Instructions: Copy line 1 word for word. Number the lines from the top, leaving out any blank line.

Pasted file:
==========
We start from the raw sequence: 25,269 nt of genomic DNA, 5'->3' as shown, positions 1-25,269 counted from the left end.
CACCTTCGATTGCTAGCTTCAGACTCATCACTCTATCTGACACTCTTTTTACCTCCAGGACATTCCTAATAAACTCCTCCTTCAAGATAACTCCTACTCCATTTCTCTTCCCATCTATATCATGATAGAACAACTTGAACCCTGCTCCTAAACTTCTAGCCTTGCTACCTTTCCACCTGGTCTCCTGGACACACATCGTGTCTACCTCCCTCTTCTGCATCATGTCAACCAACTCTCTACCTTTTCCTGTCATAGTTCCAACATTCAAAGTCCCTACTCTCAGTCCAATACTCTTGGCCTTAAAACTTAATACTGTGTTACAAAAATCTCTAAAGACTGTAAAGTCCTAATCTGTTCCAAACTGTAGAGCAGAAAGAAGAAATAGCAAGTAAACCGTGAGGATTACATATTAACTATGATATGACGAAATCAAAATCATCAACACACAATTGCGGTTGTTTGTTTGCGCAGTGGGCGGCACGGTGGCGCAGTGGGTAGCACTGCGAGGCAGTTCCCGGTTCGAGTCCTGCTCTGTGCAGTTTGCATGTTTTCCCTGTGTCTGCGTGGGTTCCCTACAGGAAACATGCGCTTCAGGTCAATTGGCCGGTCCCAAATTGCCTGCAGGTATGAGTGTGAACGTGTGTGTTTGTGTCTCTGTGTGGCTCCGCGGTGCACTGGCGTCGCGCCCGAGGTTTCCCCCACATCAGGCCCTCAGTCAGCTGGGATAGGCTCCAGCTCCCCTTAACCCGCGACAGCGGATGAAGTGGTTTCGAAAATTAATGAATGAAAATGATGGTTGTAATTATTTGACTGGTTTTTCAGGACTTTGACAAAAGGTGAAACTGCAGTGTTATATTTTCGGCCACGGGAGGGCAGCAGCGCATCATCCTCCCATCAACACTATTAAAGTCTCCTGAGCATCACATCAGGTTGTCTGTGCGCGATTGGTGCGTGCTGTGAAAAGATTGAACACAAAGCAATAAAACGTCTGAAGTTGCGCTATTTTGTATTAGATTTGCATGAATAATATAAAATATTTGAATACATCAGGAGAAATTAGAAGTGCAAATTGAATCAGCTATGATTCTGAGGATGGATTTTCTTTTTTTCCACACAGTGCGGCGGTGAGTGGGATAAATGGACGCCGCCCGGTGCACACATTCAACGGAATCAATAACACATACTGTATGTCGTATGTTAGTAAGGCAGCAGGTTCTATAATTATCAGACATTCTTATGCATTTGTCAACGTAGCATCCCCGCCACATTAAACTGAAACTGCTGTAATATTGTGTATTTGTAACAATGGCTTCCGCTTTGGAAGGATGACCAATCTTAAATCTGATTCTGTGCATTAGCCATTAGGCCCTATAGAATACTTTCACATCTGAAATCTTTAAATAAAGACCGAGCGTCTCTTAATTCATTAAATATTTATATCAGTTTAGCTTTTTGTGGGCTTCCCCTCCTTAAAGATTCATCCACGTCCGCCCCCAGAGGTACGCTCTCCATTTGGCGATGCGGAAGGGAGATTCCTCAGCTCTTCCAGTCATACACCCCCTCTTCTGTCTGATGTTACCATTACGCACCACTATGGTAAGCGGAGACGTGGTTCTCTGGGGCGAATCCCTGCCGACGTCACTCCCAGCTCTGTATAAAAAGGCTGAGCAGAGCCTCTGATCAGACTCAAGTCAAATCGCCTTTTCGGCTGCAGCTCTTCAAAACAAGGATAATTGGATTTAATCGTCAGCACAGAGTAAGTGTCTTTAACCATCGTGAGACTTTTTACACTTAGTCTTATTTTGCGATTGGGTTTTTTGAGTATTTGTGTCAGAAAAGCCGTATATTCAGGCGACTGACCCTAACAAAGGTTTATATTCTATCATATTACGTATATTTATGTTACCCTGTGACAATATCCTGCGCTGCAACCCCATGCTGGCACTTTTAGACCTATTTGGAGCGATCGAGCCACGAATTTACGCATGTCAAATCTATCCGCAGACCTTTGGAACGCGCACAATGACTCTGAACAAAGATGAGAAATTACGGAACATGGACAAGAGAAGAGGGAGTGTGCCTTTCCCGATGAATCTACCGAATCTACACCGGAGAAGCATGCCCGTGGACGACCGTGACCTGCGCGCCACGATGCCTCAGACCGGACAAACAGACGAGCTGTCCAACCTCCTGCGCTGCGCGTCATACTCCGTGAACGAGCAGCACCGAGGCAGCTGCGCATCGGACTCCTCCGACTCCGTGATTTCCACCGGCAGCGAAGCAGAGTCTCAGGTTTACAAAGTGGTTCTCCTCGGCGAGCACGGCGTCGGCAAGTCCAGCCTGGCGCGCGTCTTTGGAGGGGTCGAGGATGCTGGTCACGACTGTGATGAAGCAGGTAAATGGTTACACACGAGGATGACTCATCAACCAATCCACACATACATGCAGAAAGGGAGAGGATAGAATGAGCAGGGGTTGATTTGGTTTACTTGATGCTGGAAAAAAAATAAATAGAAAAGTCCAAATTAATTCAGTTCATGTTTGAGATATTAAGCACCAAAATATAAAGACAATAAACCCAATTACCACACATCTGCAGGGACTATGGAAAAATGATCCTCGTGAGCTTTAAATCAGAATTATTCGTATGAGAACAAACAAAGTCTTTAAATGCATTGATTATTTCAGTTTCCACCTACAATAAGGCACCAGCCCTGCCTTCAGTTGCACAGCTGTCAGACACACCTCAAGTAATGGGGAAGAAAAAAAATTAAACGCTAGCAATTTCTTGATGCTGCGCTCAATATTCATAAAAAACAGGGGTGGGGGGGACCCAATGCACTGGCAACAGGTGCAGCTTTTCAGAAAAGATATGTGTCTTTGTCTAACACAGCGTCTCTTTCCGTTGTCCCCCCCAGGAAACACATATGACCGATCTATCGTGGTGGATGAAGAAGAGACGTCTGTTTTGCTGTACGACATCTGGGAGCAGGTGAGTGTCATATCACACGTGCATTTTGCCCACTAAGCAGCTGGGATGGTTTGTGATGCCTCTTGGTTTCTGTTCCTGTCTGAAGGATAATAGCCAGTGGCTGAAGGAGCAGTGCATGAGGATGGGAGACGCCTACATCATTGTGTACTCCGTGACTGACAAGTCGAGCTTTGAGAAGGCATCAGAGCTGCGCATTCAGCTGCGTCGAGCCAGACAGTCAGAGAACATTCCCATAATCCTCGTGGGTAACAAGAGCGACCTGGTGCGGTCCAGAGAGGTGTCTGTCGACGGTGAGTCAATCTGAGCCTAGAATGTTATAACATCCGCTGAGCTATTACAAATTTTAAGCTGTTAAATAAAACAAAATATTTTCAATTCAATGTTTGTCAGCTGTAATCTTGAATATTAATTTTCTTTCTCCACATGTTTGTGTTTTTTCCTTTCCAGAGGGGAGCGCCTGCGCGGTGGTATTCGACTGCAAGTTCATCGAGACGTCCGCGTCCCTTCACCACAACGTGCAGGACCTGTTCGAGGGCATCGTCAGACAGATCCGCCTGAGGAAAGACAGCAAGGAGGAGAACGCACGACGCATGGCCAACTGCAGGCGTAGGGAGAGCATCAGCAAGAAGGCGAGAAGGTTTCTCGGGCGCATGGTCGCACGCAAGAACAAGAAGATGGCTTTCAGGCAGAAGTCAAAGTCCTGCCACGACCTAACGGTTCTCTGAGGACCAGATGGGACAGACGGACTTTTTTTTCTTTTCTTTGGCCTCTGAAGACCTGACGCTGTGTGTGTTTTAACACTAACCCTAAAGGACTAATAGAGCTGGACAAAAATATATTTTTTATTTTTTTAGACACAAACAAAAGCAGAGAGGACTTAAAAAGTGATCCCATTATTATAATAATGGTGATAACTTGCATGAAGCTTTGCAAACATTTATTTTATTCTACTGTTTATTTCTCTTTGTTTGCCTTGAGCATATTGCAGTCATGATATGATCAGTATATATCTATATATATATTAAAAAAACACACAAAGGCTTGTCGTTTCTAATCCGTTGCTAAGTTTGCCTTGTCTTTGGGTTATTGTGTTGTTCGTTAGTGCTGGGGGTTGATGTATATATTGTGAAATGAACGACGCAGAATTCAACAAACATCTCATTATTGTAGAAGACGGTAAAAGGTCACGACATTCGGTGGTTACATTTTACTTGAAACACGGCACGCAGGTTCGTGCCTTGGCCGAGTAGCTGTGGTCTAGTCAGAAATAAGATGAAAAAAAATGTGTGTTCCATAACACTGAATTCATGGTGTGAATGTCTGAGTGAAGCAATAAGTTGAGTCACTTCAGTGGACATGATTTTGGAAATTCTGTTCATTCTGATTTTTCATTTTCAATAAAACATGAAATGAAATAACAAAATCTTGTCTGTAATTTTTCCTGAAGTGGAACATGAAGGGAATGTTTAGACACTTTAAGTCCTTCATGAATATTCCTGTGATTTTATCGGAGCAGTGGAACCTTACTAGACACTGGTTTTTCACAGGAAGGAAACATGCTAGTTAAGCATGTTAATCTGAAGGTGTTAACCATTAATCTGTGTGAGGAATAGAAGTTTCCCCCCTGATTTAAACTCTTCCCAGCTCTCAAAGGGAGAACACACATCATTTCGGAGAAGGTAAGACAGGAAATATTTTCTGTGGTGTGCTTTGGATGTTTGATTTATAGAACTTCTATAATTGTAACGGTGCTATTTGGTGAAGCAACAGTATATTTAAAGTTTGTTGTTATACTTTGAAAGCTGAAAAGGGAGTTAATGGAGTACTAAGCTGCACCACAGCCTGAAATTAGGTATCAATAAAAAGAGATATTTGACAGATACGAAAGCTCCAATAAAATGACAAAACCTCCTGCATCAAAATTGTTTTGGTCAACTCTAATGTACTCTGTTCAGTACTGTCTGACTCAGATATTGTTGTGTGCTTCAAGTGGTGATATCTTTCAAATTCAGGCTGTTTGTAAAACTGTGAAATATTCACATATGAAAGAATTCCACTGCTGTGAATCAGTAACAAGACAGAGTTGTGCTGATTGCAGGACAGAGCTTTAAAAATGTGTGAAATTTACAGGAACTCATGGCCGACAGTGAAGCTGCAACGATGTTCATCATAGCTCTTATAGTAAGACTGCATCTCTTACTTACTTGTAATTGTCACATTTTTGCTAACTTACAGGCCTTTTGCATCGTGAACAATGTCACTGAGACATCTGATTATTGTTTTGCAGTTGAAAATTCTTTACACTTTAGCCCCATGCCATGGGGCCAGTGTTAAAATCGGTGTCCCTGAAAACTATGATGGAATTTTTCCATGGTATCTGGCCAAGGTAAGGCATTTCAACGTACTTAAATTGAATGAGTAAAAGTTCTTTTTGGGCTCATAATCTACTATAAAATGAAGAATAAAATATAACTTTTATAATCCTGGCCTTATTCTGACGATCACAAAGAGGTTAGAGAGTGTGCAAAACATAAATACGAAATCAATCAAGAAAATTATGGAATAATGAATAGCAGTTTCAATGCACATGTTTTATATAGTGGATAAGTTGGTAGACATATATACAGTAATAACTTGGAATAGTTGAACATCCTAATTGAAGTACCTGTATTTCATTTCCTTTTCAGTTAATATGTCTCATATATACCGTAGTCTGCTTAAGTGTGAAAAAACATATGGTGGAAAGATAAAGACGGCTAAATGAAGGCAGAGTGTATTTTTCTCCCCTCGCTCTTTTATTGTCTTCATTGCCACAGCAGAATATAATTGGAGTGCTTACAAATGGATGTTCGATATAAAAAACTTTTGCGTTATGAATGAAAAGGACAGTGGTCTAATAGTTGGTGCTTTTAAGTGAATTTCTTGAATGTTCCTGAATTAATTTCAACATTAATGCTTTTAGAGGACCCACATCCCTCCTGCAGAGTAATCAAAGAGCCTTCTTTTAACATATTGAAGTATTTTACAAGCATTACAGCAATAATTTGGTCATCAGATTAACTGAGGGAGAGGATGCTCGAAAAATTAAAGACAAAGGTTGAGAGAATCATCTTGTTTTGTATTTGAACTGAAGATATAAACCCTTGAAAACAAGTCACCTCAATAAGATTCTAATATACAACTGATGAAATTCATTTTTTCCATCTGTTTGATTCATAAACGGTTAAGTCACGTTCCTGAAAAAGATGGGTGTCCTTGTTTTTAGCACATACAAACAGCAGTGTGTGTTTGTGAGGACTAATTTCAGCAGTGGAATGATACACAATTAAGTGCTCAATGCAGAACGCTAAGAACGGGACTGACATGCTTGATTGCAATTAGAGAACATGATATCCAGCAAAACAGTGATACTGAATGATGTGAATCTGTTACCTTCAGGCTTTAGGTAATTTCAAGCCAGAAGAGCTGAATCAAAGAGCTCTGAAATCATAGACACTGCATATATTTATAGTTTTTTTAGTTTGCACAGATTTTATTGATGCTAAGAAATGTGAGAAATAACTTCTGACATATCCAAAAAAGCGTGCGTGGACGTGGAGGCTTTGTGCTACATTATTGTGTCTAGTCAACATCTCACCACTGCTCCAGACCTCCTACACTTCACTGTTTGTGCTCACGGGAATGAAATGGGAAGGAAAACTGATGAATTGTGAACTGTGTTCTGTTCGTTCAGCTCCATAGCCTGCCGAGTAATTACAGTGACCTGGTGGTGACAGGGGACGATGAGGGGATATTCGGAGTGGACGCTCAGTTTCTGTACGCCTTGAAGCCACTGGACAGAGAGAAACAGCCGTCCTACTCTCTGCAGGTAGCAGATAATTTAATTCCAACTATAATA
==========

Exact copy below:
We start from the raw sequence: 25,269 nt of genomic DNA, 5'->3' as shown, positions 1-25,269 counted from the left end.